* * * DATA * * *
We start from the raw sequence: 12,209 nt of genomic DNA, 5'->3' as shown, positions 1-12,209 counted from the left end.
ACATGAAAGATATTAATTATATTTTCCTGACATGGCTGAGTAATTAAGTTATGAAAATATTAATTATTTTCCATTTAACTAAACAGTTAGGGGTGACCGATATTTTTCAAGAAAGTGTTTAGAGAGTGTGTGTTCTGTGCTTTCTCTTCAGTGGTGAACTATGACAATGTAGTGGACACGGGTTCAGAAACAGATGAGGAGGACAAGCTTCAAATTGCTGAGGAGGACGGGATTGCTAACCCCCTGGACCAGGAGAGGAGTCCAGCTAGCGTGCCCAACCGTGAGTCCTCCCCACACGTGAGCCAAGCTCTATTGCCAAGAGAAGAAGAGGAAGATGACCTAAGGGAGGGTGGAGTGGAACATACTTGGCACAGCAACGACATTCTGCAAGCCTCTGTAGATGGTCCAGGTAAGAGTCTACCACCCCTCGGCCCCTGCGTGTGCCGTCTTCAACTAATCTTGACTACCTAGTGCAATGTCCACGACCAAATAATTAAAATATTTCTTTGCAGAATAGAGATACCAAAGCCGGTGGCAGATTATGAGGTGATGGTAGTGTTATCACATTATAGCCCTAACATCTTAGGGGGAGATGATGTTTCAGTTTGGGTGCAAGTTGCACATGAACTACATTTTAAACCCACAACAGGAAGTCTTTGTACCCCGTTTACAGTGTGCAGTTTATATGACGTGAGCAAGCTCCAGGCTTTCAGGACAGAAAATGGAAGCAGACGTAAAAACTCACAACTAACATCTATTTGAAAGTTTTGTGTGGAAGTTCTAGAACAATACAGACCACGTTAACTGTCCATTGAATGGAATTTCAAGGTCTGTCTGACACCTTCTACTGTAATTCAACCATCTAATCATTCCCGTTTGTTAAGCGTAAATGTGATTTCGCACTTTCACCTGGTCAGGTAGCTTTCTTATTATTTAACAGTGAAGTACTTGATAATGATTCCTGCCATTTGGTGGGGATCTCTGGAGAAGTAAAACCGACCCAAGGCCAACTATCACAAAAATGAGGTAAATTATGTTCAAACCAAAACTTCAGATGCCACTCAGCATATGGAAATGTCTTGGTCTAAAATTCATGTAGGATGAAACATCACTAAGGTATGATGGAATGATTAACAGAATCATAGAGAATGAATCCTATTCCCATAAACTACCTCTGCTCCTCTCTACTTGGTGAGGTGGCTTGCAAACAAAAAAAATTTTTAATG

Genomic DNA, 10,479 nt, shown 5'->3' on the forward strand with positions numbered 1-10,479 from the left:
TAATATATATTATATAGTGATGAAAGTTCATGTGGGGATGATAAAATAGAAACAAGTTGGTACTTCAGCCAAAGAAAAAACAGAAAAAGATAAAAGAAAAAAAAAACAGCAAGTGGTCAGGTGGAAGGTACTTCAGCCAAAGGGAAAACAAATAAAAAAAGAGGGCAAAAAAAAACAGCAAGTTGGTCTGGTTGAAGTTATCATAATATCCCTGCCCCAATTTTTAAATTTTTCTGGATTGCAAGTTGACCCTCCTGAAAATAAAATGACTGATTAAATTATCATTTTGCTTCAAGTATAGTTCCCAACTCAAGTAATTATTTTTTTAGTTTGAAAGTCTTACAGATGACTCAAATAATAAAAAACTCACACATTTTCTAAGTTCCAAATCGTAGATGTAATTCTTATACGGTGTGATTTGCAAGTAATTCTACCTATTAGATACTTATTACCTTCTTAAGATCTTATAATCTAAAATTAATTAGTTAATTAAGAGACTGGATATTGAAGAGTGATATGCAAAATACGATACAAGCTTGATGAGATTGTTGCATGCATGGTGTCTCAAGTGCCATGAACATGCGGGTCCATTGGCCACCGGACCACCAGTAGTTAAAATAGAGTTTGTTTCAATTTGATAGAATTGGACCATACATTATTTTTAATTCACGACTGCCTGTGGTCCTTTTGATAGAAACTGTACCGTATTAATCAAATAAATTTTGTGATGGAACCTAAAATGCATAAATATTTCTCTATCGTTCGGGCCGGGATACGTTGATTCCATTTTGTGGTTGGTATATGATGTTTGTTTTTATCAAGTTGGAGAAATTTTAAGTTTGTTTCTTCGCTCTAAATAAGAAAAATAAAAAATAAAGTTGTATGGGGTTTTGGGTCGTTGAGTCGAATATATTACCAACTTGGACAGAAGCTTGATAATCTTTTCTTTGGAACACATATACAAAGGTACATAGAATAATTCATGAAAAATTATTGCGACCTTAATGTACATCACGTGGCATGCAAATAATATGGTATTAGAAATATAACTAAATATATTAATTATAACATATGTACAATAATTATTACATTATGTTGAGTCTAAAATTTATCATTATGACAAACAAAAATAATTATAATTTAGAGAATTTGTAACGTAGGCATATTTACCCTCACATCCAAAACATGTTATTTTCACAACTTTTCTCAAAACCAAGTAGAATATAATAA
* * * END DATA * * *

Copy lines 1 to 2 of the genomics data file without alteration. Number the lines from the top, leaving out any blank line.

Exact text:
We start from the raw sequence: 12,209 nt of genomic DNA, 5'->3' as shown, positions 1-12,209 counted from the left end.
ACATGAAAGATATTAATTATATTTTCCTGACATGGCTGAGTAATTAAGTTATGAAAATATTAATTATTTTCCATTTAACTAAACAGTTAGGGGTGACCGATATTTTTCAAGAAAGTGTTTAGAGAGTGTGTGTTCTGTGCTTTCTCTTCAGTGGTGAACTATGACAATGTAGTGGACACGGGTTCAGAAACAGATGAGGAGGACAAGCTTCAAATTGCTGAGGAGGACGGGATTGCTAACCCCCTGGACCAGGAGAGGAGTCCAGCTAGCGTGCCCAACCGTGAGTCCTCCCCACACGTGAGCCAAGCTCTATTGCCAAGAGAAGAAGAGGAAGATGACCTAAGGGAGGGTGGAGTGGAACATACTTGGCACAGCAACGACATTCTGCAAGCCTCTGTAGATGGTCCAGGTAAGAGTCTACCACCCCTCGGCCCCTGCGTGTGCCGTCTTCAACTAATCTTGACTACCTAGTGCAATGTCCACGACCAAATAATTAAAATATTTCTTTGCAGAATAGAGATACCAAAGCCGGTGGCAGATTATGAGGTGATGGTAGTGTTATCACATTATAGCCCTAACATCTTAGGGGGAGATGATGTTTCAGTTTGGGTGCAAGTTGCACATGAACTACATTTTAAACCCACAACAGGAAGTCTTTGTACCCCGTTTACAGTGTGCAGTTTATATGACGTGAGCAAGCTCCAGGCTTTCAGGACAGAAAATGGAAGCAGACGTAAAAACTCACAACTAACATCTATTTGAAAGTTTTGTGTGGAAGTTCTAGAACAATACAGACCACGTTAACTGTCCATTGAATGGAATTTCAAGGTCTGTCTGACACCTTCTACTGTAATTCAACCATCTAATCATTCCCGTTTGTTAAGCGTAAATGTGATTTCGCACTTTCACCTGGTCAGGTAGCTTTCTTATTATTTAACAGTGAAGTACTTGATAATGATTCCTGCCATTTGGTGGGGATCTCTGGAGAAGTAAAACCGACCCAAGGCCAACTATCACAAAAATGAGGTAAATTATGTTCAAACCAAAACTTCAGATGCCACTCAGCATATGGAAATGTCTTGGTCTAAAATTCATGTAGGATGAAACATCACTAAGGTATGATGGAATGATTAACAGAATCATAGAGAATGAATCCTATTCCCATAAACTACCTCTGCTCCTCTCTACTTGGTGAGGTGGCTTGCAAACAAAAAAAATTTTTAATG